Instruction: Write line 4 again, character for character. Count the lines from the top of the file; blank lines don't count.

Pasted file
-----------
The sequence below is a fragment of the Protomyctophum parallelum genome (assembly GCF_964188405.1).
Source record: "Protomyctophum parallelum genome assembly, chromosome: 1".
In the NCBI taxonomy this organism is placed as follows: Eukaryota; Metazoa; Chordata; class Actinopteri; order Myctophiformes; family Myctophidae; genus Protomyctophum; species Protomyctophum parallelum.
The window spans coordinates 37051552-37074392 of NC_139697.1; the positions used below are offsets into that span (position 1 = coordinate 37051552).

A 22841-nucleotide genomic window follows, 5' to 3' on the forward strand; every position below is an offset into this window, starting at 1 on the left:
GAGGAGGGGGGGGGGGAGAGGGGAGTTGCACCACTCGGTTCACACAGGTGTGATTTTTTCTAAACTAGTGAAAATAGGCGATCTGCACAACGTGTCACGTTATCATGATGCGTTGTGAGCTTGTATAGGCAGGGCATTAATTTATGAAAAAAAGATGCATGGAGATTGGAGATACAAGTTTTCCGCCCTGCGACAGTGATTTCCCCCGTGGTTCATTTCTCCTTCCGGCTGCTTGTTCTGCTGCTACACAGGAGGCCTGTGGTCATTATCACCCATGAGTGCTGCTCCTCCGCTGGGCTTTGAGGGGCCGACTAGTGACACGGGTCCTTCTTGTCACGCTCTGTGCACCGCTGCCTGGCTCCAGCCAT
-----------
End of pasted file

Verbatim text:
The window spans coordinates 37051552-37074392 of NC_139697.1; the positions used below are offsets into that span (position 1 = coordinate 37051552).